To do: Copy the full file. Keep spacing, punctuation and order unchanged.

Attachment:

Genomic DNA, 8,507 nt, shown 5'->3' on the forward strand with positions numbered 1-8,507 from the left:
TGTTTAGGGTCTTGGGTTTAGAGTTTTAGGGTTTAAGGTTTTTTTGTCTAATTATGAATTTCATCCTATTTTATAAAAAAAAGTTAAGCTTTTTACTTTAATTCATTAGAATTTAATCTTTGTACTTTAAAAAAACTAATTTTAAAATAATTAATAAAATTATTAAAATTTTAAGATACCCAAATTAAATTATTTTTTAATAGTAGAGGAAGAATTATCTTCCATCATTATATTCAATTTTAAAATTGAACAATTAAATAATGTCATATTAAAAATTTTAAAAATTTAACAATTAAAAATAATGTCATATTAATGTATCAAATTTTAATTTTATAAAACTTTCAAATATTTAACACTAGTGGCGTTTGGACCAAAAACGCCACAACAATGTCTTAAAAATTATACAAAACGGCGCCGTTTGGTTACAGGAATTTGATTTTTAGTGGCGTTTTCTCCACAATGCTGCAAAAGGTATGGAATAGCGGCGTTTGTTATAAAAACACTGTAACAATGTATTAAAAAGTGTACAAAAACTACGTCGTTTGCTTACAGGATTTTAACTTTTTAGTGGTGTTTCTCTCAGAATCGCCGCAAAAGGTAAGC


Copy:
Genomic DNA, 8,507 nt, shown 5'->3' on the forward strand with positions numbered 1-8,507 from the left:
TGTTTAGGGTCTTGGGTTTAGAGTTTTAGGGTTTAAGGTTTTTTTGTCTAATTATGAATTTCATCCTATTTTATAAAAAAAAGTTAAGCTTTTTACTTTAATTCATTAGAATTTAATCTTTGTACTTTAAAAAAACTAATTTTAAAATAATTAATAAAATTATTAAAATTTTAAGATACCCAAATTAAATTATTTTTTAATAGTAGAGGAAGAATTATCTTCCATCATTATATTCAATTTTAAAATTGAACAATTAAATAATGTCATATTAAAAATTTTAAAAATTTAACAATTAAAAATAATGTCATATTAATGTATCAAATTTTAATTTTATAAAACTTTCAAATATTTAACACTAGTGGCGTTTGGACCAAAAACGCCACAACAATGTCTTAAAAATTATACAAAACGGCGCCGTTTGGTTACAGGAATTTGATTTTTAGTGGCGTTTTCTCCACAATGCTGCAAAAGGTATGGAATAGCGGCGTTTGTTATAAAAACACTGTAACAATGTATTAAAAAGTGTACAAAAACTACGTCGTTTGCTTACAGGATTTTAACTTTTTAGTGGTGTTTCTCTCAGAATCGCCGCAAAAGGTAAGC